This review is from: In Which We Serve (Restored) [DVD] (DVD)This film has a special place in my WW 11 memory bank because my uncle served in the Royal Navy during the war and was sunk by a German U boat in 1940. He survived to get another destroyer. IWWS has been floating around television in VHS and then DVD for some time but the prints were all horrible. The movie looked awful. I thought IWWS would be a great project for Criterion to redo, they seem to take a special interest in many British films from that era. However, 2008 ITV restoration has done such a wonderful redo it probably isn't necessary. This DVD has vivid black and white,virtually no grain, audio clear, and some wonderful extra material about making IWWS. Thanks to all those concerned with this project.
2 of 4 people found the following review helpful
3.0 out of 5 stars We few, we happy few,
David Lean and Noel Coward conceived and created this classic wartime propaganda movie, based on a real incident involving war hero Lord Mountbatten. Coward also stars in the film, along with other luminaries of British stage and screen such as John Mills, Celia Howard, and Richard Attenborough.
The film portrays a British destroyer that is bombed and sunk by Luftwaffe fighters; as the survivors bob about in a dinghy they remember their loved ones back home, and the good times they have shared. Coward plays the ship's captain, and despite not entirely convincing in this role he generally acquits himself well.
As a patriotic expression of British wartime courage and determination the film succeeds, and Coward's stated intention to contribute to the war effort was largely well received at the time. Some mannered performances and stilted dialogue is inevitable in a movie made in the 1940s, but overall this classic deserves its good reputation.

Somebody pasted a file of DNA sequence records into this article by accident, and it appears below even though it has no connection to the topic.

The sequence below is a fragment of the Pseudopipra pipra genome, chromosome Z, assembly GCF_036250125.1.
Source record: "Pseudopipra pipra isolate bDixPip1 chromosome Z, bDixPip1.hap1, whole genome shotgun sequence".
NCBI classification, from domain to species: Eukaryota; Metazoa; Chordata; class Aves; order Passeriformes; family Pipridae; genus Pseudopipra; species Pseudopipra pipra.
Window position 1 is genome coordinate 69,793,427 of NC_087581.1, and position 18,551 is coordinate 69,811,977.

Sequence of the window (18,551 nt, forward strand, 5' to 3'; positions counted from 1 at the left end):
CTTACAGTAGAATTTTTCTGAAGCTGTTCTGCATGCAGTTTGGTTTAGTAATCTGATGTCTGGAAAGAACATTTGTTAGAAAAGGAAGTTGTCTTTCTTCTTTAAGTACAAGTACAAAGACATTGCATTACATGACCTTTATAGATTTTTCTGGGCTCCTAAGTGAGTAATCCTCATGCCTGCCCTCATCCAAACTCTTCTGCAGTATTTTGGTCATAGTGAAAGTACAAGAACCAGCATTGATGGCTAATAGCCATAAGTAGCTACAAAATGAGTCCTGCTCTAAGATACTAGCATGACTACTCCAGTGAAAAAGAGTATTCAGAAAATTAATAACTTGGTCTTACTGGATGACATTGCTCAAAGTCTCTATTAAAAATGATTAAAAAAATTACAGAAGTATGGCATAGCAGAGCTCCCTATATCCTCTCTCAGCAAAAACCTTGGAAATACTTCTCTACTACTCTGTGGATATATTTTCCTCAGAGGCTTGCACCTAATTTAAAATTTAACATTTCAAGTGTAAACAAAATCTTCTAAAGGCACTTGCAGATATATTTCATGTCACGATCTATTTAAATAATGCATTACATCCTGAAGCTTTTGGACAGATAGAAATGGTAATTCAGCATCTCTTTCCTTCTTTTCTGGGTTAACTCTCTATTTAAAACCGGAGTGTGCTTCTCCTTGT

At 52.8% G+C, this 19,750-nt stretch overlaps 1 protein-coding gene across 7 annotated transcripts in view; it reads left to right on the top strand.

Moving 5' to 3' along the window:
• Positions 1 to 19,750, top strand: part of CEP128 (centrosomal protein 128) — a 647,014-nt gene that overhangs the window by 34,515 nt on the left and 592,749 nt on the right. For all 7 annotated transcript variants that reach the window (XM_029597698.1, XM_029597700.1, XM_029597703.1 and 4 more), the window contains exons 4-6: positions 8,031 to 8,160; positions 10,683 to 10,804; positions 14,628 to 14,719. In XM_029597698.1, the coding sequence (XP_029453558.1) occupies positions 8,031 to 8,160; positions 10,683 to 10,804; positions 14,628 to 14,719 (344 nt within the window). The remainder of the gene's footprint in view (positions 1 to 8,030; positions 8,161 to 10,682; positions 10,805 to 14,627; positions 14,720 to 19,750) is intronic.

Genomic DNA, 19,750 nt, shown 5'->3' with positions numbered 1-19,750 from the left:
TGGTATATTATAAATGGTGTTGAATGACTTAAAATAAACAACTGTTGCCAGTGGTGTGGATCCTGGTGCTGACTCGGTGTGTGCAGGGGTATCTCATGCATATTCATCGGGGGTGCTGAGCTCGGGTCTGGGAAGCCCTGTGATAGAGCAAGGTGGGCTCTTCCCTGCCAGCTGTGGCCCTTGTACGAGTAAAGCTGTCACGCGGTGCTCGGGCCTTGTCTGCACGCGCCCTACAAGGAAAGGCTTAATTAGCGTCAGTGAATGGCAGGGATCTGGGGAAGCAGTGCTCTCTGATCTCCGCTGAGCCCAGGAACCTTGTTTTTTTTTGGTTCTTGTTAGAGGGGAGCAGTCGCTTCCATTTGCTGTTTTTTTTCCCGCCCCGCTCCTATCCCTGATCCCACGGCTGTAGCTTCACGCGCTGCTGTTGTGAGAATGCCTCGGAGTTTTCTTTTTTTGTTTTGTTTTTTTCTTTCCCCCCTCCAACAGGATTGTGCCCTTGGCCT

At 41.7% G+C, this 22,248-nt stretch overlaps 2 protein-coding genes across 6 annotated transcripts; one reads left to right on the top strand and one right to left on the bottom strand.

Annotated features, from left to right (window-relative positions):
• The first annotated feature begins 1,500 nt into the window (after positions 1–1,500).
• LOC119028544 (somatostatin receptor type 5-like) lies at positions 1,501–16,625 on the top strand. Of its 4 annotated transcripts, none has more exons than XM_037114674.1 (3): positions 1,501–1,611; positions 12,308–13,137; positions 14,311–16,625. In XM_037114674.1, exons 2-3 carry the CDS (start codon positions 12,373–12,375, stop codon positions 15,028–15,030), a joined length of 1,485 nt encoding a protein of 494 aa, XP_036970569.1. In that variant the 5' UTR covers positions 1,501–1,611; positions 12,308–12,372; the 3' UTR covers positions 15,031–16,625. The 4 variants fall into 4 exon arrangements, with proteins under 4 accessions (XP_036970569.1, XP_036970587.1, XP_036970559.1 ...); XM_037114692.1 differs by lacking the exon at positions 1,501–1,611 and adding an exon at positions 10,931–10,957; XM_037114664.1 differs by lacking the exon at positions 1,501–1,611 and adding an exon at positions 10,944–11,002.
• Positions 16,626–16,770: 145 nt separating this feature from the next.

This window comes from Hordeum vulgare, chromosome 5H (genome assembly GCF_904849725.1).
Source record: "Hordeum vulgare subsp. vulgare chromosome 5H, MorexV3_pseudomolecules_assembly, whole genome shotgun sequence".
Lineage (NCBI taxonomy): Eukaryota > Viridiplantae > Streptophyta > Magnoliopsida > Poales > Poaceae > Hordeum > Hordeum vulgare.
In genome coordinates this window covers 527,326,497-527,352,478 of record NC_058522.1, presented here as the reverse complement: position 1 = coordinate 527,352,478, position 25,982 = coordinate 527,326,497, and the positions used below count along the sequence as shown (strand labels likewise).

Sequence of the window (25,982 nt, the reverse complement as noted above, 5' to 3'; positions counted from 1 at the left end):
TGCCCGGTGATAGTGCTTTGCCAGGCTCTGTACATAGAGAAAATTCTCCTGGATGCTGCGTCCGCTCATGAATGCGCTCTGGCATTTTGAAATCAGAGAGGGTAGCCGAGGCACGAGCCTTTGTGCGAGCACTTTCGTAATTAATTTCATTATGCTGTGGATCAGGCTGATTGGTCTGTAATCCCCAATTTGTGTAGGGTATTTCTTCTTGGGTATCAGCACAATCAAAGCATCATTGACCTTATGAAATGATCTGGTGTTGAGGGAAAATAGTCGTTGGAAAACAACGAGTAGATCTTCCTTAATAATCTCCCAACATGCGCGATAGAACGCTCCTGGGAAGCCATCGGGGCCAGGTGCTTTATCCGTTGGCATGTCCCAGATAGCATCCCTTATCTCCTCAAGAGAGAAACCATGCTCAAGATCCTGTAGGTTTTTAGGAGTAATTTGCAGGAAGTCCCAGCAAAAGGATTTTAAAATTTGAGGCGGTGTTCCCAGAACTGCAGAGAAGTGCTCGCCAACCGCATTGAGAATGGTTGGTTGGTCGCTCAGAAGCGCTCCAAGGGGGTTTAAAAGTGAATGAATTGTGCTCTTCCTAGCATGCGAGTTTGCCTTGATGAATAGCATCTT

There are some interesting DVD extras in this package, a cardboard sleeve adds to the feeling of quality; well worth the price
0 of 1 people found the following review helpful
5.0 out of 5 stars Classic,
This review is from: In Which We Serve (Restored) [DVD] (DVD)Excellent film. Can never get tired of watching it.
If you enjoyed the cruel Sea, then you should enjoy this classic war-at-sea film.
0 of 1 people found the following review helpful
5.0 out of 5 stars Brilliant,
This review is from: In Which We Serve (Restored) [DVD] (DVD)As an ex Royal Navy man , I found the film very life like as regards the "Navy".
It is well scripted, well acted,funny & sad.
It gives you a glimpse of life during war time, no holds barred.
1 of 3 people found the following review helpful
5.0 out of 5 stars classic,
This review is from: In Which We Serve (Restored) [DVD] (DVD)aahh ,what can i say noel cowerd playing mountbaten john mills a tight little story very good moral booster and i liked it.
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In Which We Serve (Restored) [DVD] by David Lean (DVD - 2008)